on the host, a kvm cpu looks like a process. The scaling mechanism doesn't watch processes, only the overall cpu consumption. and it is generally best practice to disable cpu scaling/throttling/etc when running VMs


2

Alright , this was said to be a bug with Thinkpad , When your battery is unplugged , and connected to AC power higher than 65W , the freq will stuck at lowest , check the /sys/devices/system/cpu/cpuX/cpufreq/bios_limit , to see if it's stuck. Source: http://www.thinkwiki.org/wiki/Problem_with_CPU_frequency_scaling I got it solved by passing kernel ...


2

You can use the ondemand cpu-freq governor, as long as you set the ignore_nice_load parameter to 1. From Documentation/cpu-freq/governors.txt, ondemand section: ignore_nice_load: this parameter takes a value of '0' or '1'. When set to '0' (its default), all processes are counted towards the 'cpu utilisation' value. When set to '1', the processes ...


2

Try cat /sys/devices/system/cpu/cpu0/cpufreq/cpuinfo_cur_freq command


2

As far as I know, the "load Average" is the average number of process requiring cpu execution time over 1/5/15mintes. For example, say you have 1 CPU with 4 cores, any load superior to 4 means you don't have enough computing power to have all process running as fast as they wish.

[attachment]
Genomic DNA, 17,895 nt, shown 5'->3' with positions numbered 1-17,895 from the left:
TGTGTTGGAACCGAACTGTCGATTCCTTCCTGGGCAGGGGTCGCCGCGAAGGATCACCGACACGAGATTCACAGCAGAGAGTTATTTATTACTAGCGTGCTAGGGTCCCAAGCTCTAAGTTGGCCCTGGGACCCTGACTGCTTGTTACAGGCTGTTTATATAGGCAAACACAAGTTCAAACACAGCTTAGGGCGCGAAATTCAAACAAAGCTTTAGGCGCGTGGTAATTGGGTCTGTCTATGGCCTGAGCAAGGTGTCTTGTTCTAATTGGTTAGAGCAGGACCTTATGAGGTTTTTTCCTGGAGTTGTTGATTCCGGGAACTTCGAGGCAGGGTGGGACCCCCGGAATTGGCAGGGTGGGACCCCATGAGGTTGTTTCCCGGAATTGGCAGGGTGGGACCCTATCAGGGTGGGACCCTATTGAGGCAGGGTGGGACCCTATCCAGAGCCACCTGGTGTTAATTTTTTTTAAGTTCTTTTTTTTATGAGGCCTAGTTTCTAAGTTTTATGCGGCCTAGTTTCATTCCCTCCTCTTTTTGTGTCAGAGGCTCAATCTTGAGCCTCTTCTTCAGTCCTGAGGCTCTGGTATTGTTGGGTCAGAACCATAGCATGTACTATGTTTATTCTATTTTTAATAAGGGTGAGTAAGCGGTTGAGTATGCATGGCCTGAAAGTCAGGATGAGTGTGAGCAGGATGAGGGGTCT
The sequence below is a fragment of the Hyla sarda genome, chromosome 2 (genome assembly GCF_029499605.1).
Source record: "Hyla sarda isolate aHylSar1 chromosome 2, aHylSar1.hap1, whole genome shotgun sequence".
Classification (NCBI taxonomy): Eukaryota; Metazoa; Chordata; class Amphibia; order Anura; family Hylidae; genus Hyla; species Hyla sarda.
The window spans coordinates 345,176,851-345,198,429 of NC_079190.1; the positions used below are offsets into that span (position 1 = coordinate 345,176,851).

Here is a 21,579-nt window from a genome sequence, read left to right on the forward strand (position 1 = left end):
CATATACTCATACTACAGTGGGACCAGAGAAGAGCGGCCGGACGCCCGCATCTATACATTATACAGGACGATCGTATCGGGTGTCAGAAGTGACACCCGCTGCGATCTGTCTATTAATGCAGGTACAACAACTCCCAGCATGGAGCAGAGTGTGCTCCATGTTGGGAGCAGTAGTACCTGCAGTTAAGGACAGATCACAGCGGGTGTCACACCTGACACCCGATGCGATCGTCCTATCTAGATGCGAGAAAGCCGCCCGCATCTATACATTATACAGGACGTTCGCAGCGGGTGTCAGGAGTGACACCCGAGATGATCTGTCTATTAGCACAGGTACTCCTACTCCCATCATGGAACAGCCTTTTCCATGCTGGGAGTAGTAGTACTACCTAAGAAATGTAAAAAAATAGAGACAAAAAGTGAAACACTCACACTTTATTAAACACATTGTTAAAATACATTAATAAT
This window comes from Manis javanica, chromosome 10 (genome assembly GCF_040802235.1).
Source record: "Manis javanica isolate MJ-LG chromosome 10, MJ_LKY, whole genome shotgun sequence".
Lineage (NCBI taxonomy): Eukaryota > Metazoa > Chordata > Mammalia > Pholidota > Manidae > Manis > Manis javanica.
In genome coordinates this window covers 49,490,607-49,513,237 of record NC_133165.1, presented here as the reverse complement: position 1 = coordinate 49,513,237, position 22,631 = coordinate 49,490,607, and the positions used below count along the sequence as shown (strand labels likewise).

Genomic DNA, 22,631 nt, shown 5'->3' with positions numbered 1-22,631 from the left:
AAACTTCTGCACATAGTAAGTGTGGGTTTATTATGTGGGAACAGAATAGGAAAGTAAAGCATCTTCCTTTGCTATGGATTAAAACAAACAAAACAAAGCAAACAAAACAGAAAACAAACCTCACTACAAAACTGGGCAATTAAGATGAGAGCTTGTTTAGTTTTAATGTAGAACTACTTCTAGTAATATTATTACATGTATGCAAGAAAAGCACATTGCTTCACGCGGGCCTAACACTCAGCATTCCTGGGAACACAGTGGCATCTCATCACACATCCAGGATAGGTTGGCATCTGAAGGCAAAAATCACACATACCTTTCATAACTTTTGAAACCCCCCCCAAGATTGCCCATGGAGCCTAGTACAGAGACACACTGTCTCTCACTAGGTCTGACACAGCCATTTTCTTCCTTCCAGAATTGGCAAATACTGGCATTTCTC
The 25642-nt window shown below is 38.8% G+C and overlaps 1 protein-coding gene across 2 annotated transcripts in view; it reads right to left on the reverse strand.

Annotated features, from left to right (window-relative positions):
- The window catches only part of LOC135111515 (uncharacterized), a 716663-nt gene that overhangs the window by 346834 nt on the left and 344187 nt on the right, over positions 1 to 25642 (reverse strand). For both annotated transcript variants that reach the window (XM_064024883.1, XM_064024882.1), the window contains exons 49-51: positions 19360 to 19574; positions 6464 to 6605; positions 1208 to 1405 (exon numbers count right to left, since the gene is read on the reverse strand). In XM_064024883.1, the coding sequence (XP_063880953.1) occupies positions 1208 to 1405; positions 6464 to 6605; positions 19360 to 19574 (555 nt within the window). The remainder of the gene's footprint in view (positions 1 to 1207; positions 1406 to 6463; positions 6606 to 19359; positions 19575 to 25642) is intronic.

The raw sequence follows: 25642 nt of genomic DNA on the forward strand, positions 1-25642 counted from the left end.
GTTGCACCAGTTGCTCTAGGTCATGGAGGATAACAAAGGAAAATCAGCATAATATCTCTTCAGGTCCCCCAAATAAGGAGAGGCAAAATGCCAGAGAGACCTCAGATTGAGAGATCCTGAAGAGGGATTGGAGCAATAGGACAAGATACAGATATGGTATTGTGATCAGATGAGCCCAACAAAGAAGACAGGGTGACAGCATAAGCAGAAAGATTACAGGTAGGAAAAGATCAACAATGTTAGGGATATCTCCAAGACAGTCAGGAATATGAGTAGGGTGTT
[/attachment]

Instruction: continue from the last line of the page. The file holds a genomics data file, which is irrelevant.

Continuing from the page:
2

cpufreq-info - Utility to retrieve cpufreq kernel information. It will list available frequency steps, available governors, current policy etc. cpufreq-set - A tool which allows to modify cpufreq settings (try e.g. cpufreq-set -g performance or cpufreq-set -f 2 GHz once you know what frequencies your CPU can be set to) You can also retrieve information ...


1

There are still a couple of options left, please refer to Arch wikipage. The one you are looking for, specifically, is thermald.


1

cat /proc/cpuinfo output also has the cpu MHz sample out processor : 0 vendor_id : GenuineIntel cpu family : 6 model : 42 model name : Intel(R) Core(TM) i5-2400 CPU @ 3.10GHz stepping : 7 microcode : 0x14 cpu MHz : 3101.000 cache size : 6144 KB physical id : 0 siblings : 4 core id : 0 cpu cores : 4 apicid : 0 initial ...


1

There are various programs/files that give you this information: lscpu | grep -i MHz cat /proc/cpuinfo | grep -i mhz (though this information is apparently absent in your system) cpufreq-info, this one is the most comprehensive: $ cpufreq-info cpufrequtils 008: cpufreq-info (C) Dominik Brodowski 2004-2009 Report errors and bugs to ...


1

Looks at this SOa: http://stackoverflow.com/a/15213255/438544 It mentions these three links: http://shallowsky.com/blog/linux/kernel/sysfs-thermal-zone.html http://lwn.net/Articles/268958/ http://www.mjmwired.net/kernel/Documentation/thermal/sysfs-api.txt They mention that on newer systems you should have all thermal information under: ...